If you are a regular reader here, please stop by say hello over there. If you came from there and landed here? Please don’t be alarmed if I start talking to myself or when The Husband decides to interview me or if I start calling for my finger monkey named Platform. Oh, and that murder rap is all talk. All talk, I tell you! I mean really, have you ever heard of a murderer who writes fairy tales?

*blinks innocently*

I was syndicated on BlogHer.com

 


“Can I play the Elmo game?”
Buttercup hands me my her Nintendio dsi and the game cartridge and waits patiently for me insert the game and turn the system on.
“Thank you, Mama.” She settles onto her belly and crosses her feet in the air behind her.
“Do you need anything else?” I take a quick glance around her room. Water bottle-check. Snack cup with pretzels-check. Baby monitor on-check. “Mama is going to my room now to do my yoga. I’ll be right across the hall.”
“Okay, Mama,” she says, sweetly.
I should have known better.
“Mama! I have to go potty!” Her voice echoes back on to itself through the baby monitor. “Mama! I can’t get my pants!”
I’m not even two breaths into Mountain pose yet. Dammit. I sigh, pause the DVD, and trip over the puppy and step on a squeaky toy as trudge across the hall to her bathroom. I find Buttercup trying to wiggle out of her cotton play pants.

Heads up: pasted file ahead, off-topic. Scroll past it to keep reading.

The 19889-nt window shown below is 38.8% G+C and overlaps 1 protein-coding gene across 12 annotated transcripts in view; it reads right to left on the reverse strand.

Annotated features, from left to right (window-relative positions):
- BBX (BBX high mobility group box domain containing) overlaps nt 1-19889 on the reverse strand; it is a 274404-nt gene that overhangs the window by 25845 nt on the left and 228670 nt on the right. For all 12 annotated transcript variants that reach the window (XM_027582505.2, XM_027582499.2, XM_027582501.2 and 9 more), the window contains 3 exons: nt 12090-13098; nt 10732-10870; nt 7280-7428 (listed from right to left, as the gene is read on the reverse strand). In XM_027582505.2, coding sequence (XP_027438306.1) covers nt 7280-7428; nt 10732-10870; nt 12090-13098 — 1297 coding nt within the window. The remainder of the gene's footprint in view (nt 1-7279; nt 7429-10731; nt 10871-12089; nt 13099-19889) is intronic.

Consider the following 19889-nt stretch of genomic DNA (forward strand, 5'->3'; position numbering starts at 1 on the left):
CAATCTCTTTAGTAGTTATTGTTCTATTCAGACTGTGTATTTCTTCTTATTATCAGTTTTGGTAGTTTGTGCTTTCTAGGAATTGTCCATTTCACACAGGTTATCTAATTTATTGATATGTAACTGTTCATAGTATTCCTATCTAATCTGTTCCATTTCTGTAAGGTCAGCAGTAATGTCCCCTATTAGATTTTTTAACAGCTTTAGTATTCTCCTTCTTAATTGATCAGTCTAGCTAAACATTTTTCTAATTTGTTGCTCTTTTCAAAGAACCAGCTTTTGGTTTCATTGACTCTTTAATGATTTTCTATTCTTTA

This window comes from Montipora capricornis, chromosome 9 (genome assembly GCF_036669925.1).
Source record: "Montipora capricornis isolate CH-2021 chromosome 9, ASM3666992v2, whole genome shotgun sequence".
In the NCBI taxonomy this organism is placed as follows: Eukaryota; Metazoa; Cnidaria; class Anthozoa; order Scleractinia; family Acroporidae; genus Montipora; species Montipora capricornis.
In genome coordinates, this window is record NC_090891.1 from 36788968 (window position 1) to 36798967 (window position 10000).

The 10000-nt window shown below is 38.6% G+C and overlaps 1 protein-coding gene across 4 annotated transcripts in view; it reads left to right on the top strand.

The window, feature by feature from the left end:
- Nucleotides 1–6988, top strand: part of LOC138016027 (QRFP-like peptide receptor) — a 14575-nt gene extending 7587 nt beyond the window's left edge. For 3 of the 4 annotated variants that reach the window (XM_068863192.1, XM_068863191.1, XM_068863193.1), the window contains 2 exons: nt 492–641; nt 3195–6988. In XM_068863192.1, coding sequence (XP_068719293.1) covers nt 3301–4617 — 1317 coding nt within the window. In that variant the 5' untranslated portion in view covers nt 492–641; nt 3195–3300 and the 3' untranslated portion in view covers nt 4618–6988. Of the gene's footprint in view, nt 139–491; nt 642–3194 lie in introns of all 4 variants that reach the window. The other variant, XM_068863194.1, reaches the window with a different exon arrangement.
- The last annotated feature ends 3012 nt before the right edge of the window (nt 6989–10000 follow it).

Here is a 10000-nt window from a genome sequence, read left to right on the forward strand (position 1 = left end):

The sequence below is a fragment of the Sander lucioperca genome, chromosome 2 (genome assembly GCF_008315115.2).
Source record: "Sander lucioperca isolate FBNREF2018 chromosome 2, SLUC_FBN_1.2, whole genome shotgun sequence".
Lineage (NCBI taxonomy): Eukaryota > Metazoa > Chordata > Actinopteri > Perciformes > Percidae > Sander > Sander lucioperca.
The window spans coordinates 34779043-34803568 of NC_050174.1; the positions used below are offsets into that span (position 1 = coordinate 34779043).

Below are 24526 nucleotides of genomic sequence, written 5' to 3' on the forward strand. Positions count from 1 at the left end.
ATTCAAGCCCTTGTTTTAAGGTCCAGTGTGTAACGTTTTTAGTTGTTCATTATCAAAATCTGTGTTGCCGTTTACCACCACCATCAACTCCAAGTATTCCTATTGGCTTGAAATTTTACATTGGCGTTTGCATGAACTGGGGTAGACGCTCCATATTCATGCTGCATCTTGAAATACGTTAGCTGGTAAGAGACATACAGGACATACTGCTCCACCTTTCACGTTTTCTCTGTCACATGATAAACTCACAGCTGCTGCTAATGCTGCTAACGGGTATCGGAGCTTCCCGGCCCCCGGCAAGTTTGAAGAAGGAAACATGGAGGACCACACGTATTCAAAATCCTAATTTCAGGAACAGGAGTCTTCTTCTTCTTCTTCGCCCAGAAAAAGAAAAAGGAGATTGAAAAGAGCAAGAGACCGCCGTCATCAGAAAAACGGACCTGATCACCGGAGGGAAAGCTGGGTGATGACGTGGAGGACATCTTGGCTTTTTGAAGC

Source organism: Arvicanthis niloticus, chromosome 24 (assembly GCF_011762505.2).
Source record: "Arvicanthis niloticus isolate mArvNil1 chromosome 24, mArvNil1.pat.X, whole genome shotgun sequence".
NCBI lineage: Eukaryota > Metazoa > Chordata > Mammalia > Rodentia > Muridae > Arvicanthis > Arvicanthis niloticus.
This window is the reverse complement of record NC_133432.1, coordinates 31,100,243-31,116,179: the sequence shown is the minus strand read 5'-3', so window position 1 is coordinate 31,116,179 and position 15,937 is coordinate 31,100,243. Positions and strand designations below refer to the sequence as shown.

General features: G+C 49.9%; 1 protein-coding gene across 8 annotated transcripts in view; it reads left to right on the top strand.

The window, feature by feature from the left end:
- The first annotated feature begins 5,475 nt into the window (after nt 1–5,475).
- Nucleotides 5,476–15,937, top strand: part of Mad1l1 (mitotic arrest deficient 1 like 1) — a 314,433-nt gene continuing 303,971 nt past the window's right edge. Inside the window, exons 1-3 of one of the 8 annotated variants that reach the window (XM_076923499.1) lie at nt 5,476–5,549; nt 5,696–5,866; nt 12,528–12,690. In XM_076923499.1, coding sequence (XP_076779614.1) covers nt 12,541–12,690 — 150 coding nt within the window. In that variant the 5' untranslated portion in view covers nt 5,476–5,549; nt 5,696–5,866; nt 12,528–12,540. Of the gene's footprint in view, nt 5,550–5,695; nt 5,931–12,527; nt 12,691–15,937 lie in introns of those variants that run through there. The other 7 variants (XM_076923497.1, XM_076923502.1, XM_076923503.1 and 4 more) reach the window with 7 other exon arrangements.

“Oh hi, Mama!,” she says as I walk into the room. “Look! I can do it myself!”
She proceeds to pull down her pants, set her potty seat on the toilet, climb up onto her stool, and sit herself down. “I couldn’t before! But now that you are here, I can! Isn’t that silly?”
I fold my arms across my chest. Little stinker. “Okay, baby. Good job. Let’s get you settled back in your room and then Mama needs to finish her DVD so we can play after.”
“Okay, Mama,” she says. Again, her voice is sweet and full of promise.
I try to clear my mind to focus on my breathing, push the puppy away once more, and adjust my feet and stance for proper alignment. Mountain pose. Triangle pose. Warrior.
“Mama! I need you!”
Mother of…
I shake myself from my Yoga haze. “What do you need?” I ask from where I am standing.
“I want to play! I want you!”
“Can I finish my exercise first so I can be healthy and strong?” I pray for a yes. I need Yoga to relax myself and my overactive mind. I need Yoga to strengthen my core and fight the muffin top. And I need five consecutive minutes to get through one freaking pose.
“Mama!” She is crying now but stops cold and breaks into an immediate smile, the last fat tear backtracking as if caught in its own lie, as soon as I come into her line of sight. I make a mental note to sign her up for acting lessons as soon as possible.